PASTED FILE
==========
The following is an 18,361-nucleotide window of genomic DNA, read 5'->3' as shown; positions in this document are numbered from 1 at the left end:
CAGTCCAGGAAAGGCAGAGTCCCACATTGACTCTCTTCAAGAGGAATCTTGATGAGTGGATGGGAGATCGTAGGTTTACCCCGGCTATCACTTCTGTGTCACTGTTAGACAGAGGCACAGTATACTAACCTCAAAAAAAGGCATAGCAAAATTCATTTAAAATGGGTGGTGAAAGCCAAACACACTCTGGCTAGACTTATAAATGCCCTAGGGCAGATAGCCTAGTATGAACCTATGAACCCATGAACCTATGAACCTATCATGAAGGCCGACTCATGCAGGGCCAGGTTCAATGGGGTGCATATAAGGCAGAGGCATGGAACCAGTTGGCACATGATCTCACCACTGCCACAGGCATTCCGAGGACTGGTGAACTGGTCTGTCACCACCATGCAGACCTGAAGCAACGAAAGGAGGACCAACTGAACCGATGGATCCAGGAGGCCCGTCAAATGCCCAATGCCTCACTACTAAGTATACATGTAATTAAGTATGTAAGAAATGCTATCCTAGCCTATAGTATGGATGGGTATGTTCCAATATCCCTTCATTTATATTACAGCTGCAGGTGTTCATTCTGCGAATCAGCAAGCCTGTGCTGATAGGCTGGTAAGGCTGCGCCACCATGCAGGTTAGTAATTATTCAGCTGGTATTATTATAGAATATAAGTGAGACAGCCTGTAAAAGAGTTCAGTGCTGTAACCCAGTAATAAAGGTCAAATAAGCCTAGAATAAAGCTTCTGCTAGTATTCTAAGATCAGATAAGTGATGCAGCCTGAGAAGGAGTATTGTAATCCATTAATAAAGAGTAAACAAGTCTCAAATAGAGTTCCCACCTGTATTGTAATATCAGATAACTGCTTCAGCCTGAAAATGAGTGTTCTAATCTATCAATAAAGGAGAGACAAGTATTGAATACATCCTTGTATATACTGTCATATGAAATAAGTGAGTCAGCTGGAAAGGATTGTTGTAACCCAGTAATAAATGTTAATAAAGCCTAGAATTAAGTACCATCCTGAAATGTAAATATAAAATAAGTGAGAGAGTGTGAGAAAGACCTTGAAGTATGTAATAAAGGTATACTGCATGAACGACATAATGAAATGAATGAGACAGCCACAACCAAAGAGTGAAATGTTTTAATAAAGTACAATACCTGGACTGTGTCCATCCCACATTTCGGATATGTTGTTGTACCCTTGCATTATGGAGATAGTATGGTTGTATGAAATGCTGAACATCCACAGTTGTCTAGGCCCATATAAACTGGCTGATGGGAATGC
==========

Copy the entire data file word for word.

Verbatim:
The following is an 18,361-nucleotide window of genomic DNA, read 5'->3' as shown; positions in this document are numbered from 1 at the left end:
CAGTCCAGGAAAGGCAGAGTCCCACATTGACTCTCTTCAAGAGGAATCTTGATGAGTGGATGGGAGATCGTAGGTTTACCCCGGCTATCACTTCTGTGTCACTGTTAGACAGAGGCACAGTATACTAACCTCAAAAAAAGGCATAGCAAAATTCATTTAAAATGGGTGGTGAAAGCCAAACACACTCTGGCTAGACTTATAAATGCCCTAGGGCAGATAGCCTAGTATGAACCTATGAACCCATGAACCTATGAACCTATCATGAAGGCCGACTCATGCAGGGCCAGGTTCAATGGGGTGCATATAAGGCAGAGGCATGGAACCAGTTGGCACATGATCTCACCACTGCCACAGGCATTCCGAGGACTGGTGAACTGGTCTGTCACCACCATGCAGACCTGAAGCAACGAAAGGAGGACCAACTGAACCGATGGATCCAGGAGGCCCGTCAAATGCCCAATGCCTCACTACTAAGTATACATGTAATTAAGTATGTAAGAAATGCTATCCTAGCCTATAGTATGGATGGGTATGTTCCAATATCCCTTCATTTATATTACAGCTGCAGGTGTTCATTCTGCGAATCAGCAAGCCTGTGCTGATAGGCTGGTAAGGCTGCGCCACCATGCAGGTTAGTAATTATTCAGCTGGTATTATTATAGAATATAAGTGAGACAGCCTGTAAAAGAGTTCAGTGCTGTAACCCAGTAATAAAGGTCAAATAAGCCTAGAATAAAGCTTCTGCTAGTATTCTAAGATCAGATAAGTGATGCAGCCTGAGAAGGAGTATTGTAATCCATTAATAAAGAGTAAACAAGTCTCAAATAGAGTTCCCACCTGTATTGTAATATCAGATAACTGCTTCAGCCTGAAAATGAGTGTTCTAATCTATCAATAAAGGAGAGACAAGTATTGAATACATCCTTGTATATACTGTCATATGAAATAAGTGAGTCAGCTGGAAAGGATTGTTGTAACCCAGTAATAAATGTTAATAAAGCCTAGAATTAAGTACCATCCTGAAATGTAAATATAAAATAAGTGAGAGAGTGTGAGAAAGACCTTGAAGTATGTAATAAAGGTATACTGCATGAACGACATAATGAAATGAATGAGACAGCCACAACCAAAGAGTGAAATGTTTTAATAAAGTACAATACCTGGACTGTGTCCATCCCACATTTCGGATATGTTGTTGTACCCTTGCATTATGGAGATAGTATGGTTGTATGAAATGCTGAACATCCACAGTTGTCTAGGCCCATATAAACTGGCTGATGGGAATGC